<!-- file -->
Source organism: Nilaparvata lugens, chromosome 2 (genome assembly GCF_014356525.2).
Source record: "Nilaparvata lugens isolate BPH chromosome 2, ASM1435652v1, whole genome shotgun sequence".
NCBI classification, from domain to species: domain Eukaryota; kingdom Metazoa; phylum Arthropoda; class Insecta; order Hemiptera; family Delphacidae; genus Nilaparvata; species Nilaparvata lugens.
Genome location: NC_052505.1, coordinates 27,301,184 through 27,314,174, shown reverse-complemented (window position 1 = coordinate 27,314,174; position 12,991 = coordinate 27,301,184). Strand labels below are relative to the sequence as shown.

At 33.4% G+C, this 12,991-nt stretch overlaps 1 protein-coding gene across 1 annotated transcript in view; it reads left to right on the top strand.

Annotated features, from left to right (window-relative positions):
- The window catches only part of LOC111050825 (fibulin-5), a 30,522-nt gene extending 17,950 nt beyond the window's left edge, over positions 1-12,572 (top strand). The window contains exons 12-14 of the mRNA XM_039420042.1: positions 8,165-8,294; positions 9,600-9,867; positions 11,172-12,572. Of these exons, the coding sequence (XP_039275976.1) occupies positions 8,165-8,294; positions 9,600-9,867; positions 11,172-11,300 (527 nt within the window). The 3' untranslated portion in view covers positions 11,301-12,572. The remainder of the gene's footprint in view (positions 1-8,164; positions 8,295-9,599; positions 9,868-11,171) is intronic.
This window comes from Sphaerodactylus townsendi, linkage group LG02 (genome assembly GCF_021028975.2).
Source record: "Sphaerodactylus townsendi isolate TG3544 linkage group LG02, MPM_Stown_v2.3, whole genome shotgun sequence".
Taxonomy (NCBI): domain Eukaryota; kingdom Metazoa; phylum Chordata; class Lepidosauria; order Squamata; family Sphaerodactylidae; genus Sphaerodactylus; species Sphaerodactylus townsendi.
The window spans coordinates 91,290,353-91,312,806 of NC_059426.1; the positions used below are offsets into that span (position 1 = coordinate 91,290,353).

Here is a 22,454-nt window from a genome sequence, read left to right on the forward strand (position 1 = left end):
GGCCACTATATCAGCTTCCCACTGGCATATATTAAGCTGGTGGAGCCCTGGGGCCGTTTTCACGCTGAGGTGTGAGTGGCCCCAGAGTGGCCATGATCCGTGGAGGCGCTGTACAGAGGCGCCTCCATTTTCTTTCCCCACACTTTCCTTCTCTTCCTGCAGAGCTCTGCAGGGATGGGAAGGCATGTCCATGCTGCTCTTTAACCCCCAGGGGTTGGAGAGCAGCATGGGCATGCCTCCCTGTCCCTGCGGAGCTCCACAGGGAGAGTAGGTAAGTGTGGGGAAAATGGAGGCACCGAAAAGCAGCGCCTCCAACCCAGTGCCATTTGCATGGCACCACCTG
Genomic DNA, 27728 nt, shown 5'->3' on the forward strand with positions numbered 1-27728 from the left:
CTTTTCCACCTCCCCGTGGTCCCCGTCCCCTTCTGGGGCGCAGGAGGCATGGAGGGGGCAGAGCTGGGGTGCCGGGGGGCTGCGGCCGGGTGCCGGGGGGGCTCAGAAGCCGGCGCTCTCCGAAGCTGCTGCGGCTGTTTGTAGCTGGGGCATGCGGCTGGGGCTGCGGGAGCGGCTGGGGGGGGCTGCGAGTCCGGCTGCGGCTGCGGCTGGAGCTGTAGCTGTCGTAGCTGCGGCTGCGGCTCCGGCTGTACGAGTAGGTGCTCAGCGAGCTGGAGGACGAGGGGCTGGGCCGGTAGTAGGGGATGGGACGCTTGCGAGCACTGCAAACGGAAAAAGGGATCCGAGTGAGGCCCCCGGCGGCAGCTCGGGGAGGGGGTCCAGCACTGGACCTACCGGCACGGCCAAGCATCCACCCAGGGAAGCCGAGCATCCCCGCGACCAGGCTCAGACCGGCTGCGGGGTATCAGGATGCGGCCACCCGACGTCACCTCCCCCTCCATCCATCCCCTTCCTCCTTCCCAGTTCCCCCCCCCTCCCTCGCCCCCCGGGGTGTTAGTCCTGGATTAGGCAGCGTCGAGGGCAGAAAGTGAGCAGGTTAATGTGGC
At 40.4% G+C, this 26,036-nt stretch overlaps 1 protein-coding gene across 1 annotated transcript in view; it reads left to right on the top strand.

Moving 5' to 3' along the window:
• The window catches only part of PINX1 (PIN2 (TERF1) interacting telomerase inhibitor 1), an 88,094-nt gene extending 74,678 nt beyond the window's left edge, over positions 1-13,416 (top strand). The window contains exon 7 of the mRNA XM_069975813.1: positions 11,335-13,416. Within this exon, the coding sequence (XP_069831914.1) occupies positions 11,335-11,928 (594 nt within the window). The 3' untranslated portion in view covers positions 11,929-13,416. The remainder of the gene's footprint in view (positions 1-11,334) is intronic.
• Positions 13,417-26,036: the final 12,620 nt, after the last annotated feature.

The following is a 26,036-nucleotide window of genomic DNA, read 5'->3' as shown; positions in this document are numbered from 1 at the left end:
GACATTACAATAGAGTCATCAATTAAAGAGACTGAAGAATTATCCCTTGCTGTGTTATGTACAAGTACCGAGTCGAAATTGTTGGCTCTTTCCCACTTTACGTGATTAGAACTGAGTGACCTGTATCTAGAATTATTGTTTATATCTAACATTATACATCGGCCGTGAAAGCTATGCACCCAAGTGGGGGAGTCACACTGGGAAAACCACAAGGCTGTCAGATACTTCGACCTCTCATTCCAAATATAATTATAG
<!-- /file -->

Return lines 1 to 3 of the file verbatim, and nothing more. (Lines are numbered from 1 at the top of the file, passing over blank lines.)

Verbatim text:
Source organism: Nilaparvata lugens, chromosome 2 (genome assembly GCF_014356525.2).
Source record: "Nilaparvata lugens isolate BPH chromosome 2, ASM1435652v1, whole genome shotgun sequence".
NCBI classification, from domain to species: domain Eukaryota; kingdom Metazoa; phylum Arthropoda; class Insecta; order Hemiptera; family Delphacidae; genus Nilaparvata; species Nilaparvata lugens.